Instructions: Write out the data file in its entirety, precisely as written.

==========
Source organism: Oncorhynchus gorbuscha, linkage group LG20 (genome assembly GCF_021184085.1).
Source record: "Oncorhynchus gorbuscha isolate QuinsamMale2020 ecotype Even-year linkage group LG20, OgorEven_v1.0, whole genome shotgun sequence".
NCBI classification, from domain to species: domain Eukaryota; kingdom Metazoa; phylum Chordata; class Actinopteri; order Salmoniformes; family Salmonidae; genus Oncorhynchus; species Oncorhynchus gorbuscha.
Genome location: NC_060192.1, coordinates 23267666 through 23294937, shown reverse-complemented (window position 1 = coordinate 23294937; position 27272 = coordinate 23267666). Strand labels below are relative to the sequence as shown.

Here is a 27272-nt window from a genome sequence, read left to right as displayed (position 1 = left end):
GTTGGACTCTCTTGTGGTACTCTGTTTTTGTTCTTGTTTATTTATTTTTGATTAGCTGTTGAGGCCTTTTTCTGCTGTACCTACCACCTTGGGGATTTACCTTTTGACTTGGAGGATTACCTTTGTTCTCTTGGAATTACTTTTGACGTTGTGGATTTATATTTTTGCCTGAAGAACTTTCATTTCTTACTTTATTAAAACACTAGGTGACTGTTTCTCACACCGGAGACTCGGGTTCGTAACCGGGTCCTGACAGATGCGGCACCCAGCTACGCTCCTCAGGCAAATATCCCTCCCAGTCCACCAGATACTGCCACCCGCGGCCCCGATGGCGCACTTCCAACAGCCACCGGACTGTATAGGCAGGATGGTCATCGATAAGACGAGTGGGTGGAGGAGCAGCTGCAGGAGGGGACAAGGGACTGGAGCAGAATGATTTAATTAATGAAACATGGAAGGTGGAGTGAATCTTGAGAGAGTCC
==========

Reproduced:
Source organism: Oncorhynchus gorbuscha, linkage group LG20 (genome assembly GCF_021184085.1).
Source record: "Oncorhynchus gorbuscha isolate QuinsamMale2020 ecotype Even-year linkage group LG20, OgorEven_v1.0, whole genome shotgun sequence".
NCBI classification, from domain to species: domain Eukaryota; kingdom Metazoa; phylum Chordata; class Actinopteri; order Salmoniformes; family Salmonidae; genus Oncorhynchus; species Oncorhynchus gorbuscha.
Genome location: NC_060192.1, coordinates 23267666 through 23294937, shown reverse-complemented (window position 1 = coordinate 23294937; position 27272 = coordinate 23267666). Strand labels below are relative to the sequence as shown.

Here is a 27272-nt window from a genome sequence, read left to right as displayed (position 1 = left end):
GTTGGACTCTCTTGTGGTACTCTGTTTTTGTTCTTGTTTATTTATTTTTGATTAGCTGTTGAGGCCTTTTTCTGCTGTACCTACCACCTTGGGGATTTACCTTTTGACTTGGAGGATTACCTTTGTTCTCTTGGAATTACTTTTGACGTTGTGGATTTATATTTTTGCCTGAAGAACTTTCATTTCTTACTTTATTAAAACACTAGGTGACTGTTTCTCACACCGGAGACTCGGGTTCGTAACCGGGTCCTGACAGATGCGGCACCCAGCTACGCTCCTCAGGCAAATATCCCTCCCAGTCCACCAGATACTGCCACCCGCGGCCCCGATGGCGCACTTCCAACAGCCACCGGACTGTATAGGCAGGATGGTCATCGATAAGACGAGTGGGTGGAGGAGCAGCTGCAGGAGGGGACAAGGGACTGGAGCAGAATGATTTAATTAATGAAACATGGAAGGTGGAGTGAATCTTGAGAGAGTCC